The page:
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Tristyn -Chapters One and TwoChapter One
It was a train like any other. As it clattered through the twilit countryside, one could see the flash of the engine passing by, its twin gyronic motors whirring and crackling with seemingly barely contained energy. While its chrome fixtures and trimmings had perhaps not been polished as recently as company guidelines advised, on the whole it was a fine example of why Varelyia was the most prosperous and envied country in the world. The lush green fields and old-growth forests of the rural areas passed by almost in a blur to the passengers as they hurtled along at eighty-six point five miles per hour: the evening express.
In the second-to-last passenger car there sat a girl. She was trying to read a book by the dimming light, holding it up next to the window, partially obscuring her face. The way the car was set up there were private compartments on one side and a sort of long bench along the other wall, in the hall. For some reason the private compartments had readi
Worldbuilding Notes I"Worlds Without End" Worldbuilding Notes
A Note on Species
The inhabitants of the comic are not "anthros" in the conventional sense. They are simply "aliens" who bear a resemblance to Earth animals. Different planets have very different species makeups, though some are similar to the others. On Lhasa's planet, there are three semi-separate species or races, though other planets often have only one sentient species with no real variation at all. This is why Lhasa and Harry look so very different--she's a Duvian (the group that looks kind of a humaniod kangaroo rat) and he's a Talabrossian (the group that looks more like vulpines.) On Calidor, there is only one species (Calidorian), which does not have very much genetic variation, staying even within a narrow band of fur colors (different combinations of brown and gray) with the exception of occaisional red or green pigments turning up in the hair (not in the fur.) Humans and other types of beings also exis
five.Five is the number of times you worry he’s stopped breathing, as the surgeons carve around his heart, twisting away the plaque ridden arteries, and pulling a vein out of his leg. Five is the number of heart wrenching hours you and your family were waiting in the hospital room, worried that your lives would crumble, that there would be five members of the family instead of six, that five days out of the week he would not come home for dinner, that five kisses from him would no longer be given to his wife and four children. Five was the amount of fingernails you bit off while watching people enter and exit the waiting room, and the amount of minutes your mother spent on the phone, explaining that something was wrong. Five is the critical difference between holding a father’s hand as your mother cries into his heart shaped pillow. The difference between rejoicing and smiling weakly because he’s okay or carrying your father’s American-flag-covered-casket and watchin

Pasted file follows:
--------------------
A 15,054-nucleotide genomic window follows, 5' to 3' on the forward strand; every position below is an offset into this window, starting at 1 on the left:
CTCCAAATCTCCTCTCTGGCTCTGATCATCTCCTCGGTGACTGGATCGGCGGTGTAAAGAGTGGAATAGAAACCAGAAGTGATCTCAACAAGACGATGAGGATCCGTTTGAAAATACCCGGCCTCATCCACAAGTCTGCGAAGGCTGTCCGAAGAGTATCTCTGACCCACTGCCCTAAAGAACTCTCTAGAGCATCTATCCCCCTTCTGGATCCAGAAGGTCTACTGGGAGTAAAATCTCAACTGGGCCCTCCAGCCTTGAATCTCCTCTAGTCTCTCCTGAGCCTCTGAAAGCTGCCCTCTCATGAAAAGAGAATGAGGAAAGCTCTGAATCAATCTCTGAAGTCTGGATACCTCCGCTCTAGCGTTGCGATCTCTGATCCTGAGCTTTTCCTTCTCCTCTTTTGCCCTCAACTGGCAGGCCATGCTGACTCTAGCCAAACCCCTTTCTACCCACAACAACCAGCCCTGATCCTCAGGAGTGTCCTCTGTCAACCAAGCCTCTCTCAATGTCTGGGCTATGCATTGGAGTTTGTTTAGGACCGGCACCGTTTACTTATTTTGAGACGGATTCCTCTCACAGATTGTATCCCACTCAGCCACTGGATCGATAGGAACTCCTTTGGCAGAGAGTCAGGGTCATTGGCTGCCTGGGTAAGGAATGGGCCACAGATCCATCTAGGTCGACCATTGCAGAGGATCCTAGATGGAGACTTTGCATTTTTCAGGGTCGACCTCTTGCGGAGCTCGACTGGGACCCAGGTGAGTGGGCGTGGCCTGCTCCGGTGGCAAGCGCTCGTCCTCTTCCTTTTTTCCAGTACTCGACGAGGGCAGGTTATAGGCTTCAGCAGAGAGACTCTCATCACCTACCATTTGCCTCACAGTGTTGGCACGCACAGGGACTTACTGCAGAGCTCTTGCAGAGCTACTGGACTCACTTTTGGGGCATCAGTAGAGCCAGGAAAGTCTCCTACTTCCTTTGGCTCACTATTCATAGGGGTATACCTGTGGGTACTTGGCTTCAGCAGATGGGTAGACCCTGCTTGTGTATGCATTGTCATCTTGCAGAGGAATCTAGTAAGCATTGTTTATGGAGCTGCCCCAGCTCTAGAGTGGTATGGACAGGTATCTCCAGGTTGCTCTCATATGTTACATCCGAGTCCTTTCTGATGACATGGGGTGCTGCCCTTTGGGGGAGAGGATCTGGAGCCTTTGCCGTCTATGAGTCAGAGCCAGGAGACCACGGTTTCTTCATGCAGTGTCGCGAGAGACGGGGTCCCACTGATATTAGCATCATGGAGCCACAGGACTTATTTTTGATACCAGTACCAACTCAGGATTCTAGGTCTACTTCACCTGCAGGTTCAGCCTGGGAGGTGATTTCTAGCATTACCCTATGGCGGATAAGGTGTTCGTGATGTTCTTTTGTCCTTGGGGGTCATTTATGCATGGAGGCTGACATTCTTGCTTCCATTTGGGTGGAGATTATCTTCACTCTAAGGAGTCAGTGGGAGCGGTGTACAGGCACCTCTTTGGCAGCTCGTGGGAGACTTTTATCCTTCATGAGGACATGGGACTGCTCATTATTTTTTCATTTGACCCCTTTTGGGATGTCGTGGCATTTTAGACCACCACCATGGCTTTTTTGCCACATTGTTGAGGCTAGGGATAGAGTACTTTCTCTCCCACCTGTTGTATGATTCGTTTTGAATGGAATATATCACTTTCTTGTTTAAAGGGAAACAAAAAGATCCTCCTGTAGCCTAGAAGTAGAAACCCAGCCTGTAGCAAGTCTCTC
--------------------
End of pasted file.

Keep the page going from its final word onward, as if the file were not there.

A Guide to Writing DialogueWhat is dialogue, exactly? The definition from Merriam-Webster’s dictionary was several lines long, so I shall summarize it in a short sentence for the sake of the readers; it’s the writing that illustrates conversations between two or more characters in a story. We read and hear it all around us, but creating it in your own work can be a challenge. However, if you find dialogue an obstacle in your writing, then don’t push the panic button. In this tutorial, you’ll find by analyzing what dialogue can do and how to use it, you can turn your greatest fear into your greatest ally in your story.
What dialogue is
Like I’ve asserted before, dialogue is basically what the characters are saying to each other. It can be found in multiple mediums such as books, movies, comics, video games, etc. We even engage in dialogue daily without even thinking. When you talk to your best friend, a co-worker, or even your dog, you create dialogue. It’s exchang
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